Display 108 is a CRT or other type of display device for indicating authorities, warnings, etc., for the crew of the train. Guideway database 110, as distinguished from operational guideway database 106, is a database of the vehicle's trajectory as determined by onboard location determining system 102. Communications system 112 is a conventional wireless communications system by which the train communicates with a controlling entity (e.g., control center 118), among any other entities.

Ancillary systems 114 for location confirmation include trackside infrastructure, such as track circuits/interlockings, and RFI tag reader systems. Information from ancillary systems (e.g., trackside infrastructure such as track circuits/interlockings and RFI tag reader systems) is advantageously used to corroborate the location estimates from the location determining system. In some embodiments, corroboration (non-vital confirmation) is provided by the vehicle operator.

In accordance with the illustrative embodiment, the train's location determining system computes a solution for the train location via two methods. The first location solution is a “sensor-derived location” that is based on location determining system 102 without reference to operational guideway database 106. In some embodiments, the sensor-derived location also provides additional outputs such as speed and heading.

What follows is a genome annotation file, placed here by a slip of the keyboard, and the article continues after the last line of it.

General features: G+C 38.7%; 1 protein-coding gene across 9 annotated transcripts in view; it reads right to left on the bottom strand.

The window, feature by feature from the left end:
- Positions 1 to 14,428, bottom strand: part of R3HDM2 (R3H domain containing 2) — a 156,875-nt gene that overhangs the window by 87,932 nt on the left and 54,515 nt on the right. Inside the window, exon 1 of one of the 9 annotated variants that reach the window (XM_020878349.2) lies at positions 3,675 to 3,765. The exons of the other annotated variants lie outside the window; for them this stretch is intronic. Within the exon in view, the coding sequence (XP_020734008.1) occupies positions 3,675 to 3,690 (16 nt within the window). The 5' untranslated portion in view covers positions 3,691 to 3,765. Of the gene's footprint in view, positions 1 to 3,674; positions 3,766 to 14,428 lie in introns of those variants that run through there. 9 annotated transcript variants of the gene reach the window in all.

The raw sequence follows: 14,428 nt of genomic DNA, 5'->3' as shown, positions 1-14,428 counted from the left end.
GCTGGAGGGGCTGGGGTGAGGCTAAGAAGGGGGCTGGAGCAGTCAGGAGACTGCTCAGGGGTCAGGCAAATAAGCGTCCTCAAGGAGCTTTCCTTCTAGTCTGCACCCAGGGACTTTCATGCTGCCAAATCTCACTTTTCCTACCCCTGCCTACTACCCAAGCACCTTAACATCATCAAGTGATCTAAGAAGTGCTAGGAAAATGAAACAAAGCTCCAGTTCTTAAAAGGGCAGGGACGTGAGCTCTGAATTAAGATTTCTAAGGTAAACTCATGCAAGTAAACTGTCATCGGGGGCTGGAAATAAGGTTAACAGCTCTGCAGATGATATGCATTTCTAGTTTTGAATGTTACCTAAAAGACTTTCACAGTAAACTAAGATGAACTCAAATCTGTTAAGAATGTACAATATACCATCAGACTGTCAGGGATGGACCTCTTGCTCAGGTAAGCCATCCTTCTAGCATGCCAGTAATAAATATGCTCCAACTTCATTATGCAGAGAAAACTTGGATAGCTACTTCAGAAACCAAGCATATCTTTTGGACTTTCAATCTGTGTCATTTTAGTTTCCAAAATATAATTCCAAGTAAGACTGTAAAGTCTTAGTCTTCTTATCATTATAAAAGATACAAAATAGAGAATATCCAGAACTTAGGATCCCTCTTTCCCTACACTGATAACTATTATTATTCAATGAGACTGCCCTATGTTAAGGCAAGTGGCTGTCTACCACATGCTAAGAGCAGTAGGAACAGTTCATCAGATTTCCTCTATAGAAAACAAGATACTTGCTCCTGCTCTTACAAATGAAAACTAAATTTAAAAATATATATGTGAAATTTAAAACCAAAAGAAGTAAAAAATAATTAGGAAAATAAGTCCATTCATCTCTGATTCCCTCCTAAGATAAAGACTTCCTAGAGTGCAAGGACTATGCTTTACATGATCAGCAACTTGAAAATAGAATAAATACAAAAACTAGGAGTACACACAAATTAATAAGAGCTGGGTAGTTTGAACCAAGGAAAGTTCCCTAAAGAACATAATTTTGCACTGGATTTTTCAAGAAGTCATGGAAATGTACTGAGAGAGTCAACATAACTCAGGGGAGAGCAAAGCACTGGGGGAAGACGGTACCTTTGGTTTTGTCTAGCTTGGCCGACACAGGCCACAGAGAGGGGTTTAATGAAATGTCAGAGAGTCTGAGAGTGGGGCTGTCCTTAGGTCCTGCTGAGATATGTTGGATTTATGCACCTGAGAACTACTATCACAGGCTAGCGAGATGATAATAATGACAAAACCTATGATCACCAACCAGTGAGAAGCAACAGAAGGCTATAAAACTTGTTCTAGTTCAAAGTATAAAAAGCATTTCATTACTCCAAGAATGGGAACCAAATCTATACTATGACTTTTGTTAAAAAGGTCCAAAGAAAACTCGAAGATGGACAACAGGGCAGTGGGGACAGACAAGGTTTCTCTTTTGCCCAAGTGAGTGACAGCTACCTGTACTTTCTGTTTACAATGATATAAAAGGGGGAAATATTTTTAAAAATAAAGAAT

The second location solution is an “operational vehicle location.” This second location solution is derived using operational guideway database 106 wherein the vehicle is constrained to lie on a guideway path. In other words, the guideway database is examined to see if one guideway path lies within the confidence threshold established for confirmation of the initial location.

FIG. 2 depicts method 200 for enabling a train to perform a vital confirmation of its location on awakening, or annunciate a failure to do so.

As per operation 202 of method 200, the method begins as the train awakens. In accordance with operation 204, an initial sensor-derived train position and the confidence interval thereof, are obtained. Optional operation 206 includes non-vital confirmation by the train operator of initial position.

The system determines whether data from ancillary systems (e.g., ancillary system 114 of FIG. 1) confirm initial vehicle position, as per operation 208. If so, this is considered vital confirmation of the initial position, as per operation 220. This confirmation is transmitted to control center 118 and the train proceeds under its full movement authority.

If there is no confirmation from ancillary systems, the system determines whether there is a unique guideway path (i.e., track) in operational guideway database 106 within the confidence interval of the initial sensor-derived train position, in accordance with operation 210.